Officers Rodriguez, Gildea, and Walsh all testified in a manner consistent with their pretrial testimony. Gildea received a toy gun at the scene and later inventoried it as property recovered from the scene. Rodriguez also informed both juries of the overall gang structure in Chicago and the allegiances and rivalries of particular groups.
Ernest Walker of the Chicago Police Department Crime Lab tested the bullets recovered from the scene and the guns which later were found by police. Two of the fired bullets found at the scene were .38 caliber and were fired from the .38-caliber gun later found by police. The other fired bullets found in the tavern were 9 mm, as were the five expended shell casings, and were fired from the same weapon. The bullet found in Suarez’s car was .25 caliber and was fired from the .25-caliber semi-automatic also found later by police.
*120Dr. Barry Lifschultz of the Cook County medical examiner’s office performed the autopsy; Griggs died from multiple gunshot wounds to the side and to the back.
Carmen and Fernando Suarez testified on their son’s behalf as to their activities on September 26 and their interaction with police.
Most of the above evidence was also brought out at Creasy’s trial. In addition, Chicago police detective Paul Carroll stated that he located Suarez’s car on Fullerton Avenue and, after obtaining a search warrant, found in it a discharged bullet and a clip for a .25-caliber semi-automatic weapon. Carroll was also present during the lineup. Creasy was the third individual from the left. Dennis “Prince” Archilla was the fifth man from the left. During the lineup, Carroll saw Creasy lean toward Archilla and heard him tell Archilla to say “you were with me.” This occurred three times during the lineup, even after the men were told to keep quiet. Detective Walsh further recounted that Archilla later accompanied him to a house on North Hoyne Avenue. In a rear bedroom, Walsh found two guns hidden in two different boots.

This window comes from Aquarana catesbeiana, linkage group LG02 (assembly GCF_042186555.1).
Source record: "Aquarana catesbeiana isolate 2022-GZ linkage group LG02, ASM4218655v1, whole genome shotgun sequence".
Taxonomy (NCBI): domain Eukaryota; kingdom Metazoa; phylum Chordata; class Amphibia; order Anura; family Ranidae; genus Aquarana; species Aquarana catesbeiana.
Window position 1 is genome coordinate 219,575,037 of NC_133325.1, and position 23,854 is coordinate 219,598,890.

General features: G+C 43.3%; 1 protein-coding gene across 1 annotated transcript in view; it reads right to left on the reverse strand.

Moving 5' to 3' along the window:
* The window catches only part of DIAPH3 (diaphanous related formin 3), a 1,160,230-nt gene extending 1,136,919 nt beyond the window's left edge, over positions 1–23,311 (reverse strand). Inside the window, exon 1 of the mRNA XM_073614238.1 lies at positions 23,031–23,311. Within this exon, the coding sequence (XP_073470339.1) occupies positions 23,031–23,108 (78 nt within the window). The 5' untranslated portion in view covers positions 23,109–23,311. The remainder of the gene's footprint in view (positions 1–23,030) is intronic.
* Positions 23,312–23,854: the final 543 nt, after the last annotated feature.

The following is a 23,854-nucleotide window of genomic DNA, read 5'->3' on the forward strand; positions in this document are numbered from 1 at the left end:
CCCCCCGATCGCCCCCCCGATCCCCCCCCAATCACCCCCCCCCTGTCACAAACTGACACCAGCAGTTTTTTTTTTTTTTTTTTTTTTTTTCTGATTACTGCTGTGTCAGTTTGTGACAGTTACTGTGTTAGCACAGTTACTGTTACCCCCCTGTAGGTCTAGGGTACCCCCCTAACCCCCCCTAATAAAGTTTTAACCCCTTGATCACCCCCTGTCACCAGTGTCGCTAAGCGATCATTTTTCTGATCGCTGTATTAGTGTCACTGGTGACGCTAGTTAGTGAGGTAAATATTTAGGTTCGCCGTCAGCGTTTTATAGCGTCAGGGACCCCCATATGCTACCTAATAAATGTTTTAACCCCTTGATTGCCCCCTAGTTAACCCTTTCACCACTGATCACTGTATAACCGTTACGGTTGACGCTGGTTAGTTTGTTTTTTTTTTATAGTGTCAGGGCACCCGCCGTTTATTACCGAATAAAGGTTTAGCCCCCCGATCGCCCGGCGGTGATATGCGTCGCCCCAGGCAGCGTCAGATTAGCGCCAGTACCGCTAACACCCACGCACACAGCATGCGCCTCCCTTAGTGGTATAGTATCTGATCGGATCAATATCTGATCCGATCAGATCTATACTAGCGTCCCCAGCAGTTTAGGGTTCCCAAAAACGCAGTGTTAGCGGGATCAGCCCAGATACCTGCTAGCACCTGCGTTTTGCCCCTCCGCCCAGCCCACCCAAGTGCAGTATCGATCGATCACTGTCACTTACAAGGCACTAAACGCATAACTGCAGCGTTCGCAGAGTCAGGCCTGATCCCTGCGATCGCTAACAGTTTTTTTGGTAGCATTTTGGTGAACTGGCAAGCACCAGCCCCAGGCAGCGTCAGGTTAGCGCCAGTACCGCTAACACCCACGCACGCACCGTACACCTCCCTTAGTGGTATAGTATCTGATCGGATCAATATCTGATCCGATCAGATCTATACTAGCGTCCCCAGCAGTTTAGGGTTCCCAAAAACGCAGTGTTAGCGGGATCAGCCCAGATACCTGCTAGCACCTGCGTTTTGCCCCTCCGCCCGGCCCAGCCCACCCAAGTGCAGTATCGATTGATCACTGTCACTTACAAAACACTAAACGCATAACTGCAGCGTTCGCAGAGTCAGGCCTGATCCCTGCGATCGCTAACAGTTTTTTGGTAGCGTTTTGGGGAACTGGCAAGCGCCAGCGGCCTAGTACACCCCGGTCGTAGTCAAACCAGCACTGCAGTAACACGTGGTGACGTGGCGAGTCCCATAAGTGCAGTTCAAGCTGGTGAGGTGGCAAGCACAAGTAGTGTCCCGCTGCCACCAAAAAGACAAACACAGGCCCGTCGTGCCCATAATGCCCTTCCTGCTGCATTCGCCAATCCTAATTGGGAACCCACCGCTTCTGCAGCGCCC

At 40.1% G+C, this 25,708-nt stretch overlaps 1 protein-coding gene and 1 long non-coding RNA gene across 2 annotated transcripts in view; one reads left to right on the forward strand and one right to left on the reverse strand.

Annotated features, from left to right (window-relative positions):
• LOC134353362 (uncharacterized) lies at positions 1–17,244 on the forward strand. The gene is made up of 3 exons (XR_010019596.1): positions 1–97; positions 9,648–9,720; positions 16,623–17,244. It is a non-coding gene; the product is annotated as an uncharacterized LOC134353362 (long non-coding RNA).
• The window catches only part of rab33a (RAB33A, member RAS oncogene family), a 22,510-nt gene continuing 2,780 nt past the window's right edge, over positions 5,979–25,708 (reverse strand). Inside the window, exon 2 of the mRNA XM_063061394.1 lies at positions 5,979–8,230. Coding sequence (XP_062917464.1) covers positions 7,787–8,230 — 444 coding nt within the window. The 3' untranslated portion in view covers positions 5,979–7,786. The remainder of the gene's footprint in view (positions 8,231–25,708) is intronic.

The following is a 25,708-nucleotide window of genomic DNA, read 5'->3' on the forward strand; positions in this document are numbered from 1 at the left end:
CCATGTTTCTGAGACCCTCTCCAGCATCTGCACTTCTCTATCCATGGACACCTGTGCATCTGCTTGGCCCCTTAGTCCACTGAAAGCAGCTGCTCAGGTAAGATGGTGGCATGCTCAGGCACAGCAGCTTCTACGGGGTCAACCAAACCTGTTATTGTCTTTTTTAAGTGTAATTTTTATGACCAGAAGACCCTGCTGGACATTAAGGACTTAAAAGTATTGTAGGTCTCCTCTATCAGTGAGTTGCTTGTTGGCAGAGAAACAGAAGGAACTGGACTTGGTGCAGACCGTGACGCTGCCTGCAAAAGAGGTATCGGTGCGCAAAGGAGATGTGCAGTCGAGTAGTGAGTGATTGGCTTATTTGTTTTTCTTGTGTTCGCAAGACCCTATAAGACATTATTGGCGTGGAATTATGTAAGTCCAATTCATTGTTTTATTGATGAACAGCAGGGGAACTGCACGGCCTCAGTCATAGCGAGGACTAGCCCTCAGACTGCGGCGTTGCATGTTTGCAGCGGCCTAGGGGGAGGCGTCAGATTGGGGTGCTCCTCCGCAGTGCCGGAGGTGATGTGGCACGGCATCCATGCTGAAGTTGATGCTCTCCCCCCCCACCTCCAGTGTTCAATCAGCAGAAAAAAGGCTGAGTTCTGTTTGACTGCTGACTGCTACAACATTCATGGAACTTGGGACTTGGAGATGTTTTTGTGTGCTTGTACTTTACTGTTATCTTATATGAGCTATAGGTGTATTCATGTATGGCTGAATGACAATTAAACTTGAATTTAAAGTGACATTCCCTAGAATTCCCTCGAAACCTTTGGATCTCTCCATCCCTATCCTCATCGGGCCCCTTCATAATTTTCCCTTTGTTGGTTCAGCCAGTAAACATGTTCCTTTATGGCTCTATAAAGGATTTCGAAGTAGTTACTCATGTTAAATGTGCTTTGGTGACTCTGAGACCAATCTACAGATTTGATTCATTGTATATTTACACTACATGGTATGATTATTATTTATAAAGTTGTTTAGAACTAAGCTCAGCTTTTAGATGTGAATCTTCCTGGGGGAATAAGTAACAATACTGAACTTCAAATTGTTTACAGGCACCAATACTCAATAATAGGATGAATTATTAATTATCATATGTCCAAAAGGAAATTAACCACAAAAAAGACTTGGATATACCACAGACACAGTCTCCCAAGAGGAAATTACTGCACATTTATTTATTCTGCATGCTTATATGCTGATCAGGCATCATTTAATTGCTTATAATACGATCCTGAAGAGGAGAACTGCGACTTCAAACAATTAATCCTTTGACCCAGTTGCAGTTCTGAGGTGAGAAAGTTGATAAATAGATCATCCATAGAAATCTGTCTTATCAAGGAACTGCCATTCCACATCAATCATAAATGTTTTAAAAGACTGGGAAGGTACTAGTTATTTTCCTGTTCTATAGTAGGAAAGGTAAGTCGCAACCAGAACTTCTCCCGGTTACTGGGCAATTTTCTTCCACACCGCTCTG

ASA Jakalski testified that on September 27, he spoke with Creasy, who agreed to provide a statement, later transcribed, in which Creasy indicated that as he, Suarez, and Josie were driving by the tavern, they saw someone in front of the building holding a pool stick. They then parked the car two blocks from the tavern, and he and Suarez returned to the tavern on foot. At that time, Suarez gave Creasy a .38-caliber gun. Creasy “thought” he saw a pistol or a knife in someone’s hand. After they fled, Creasy again shot in the air. They then returned to the car, and as they were driving away, Suarez hit another car. Suarez told Creasy to leave, and Josie gave him a .25-caliber handgun. Suarez kept the 9 mm pistol with him. Creasy then went to a friend’s house and gave him the guns.
Creasy testified on his own behalf. On September 25, he was with Suarez at Lathrop Homes, drinking and smoking. He left with Suarez and his girlfriend. As they “cruised” around the neighborhood, Suarez stopped once and got out. When he returned, he gave Creasy a .38-caliber gun and they went to a tavern, where a white man pulled out a pistol and began shooting at them. Creasy then began firing. They ran out and went back to the car. Creasy stated that he had been beaten by police and lied in his statement to avoid further beatings.
In rebuttal, Kajari swore that Creasy was never beaten while in his custody. Wayne Kinzey, a Cook County jail paramedic, testified that when he examined Creasy during his medical intake procedure, *121Creasy had no cuts, bruises or swelling on his face or body and made no complaints of such injuries.
Suarez initially asserts that his oral statement and the weapons recovered pursuant to it should have been suppressed as products of an illegal arrest.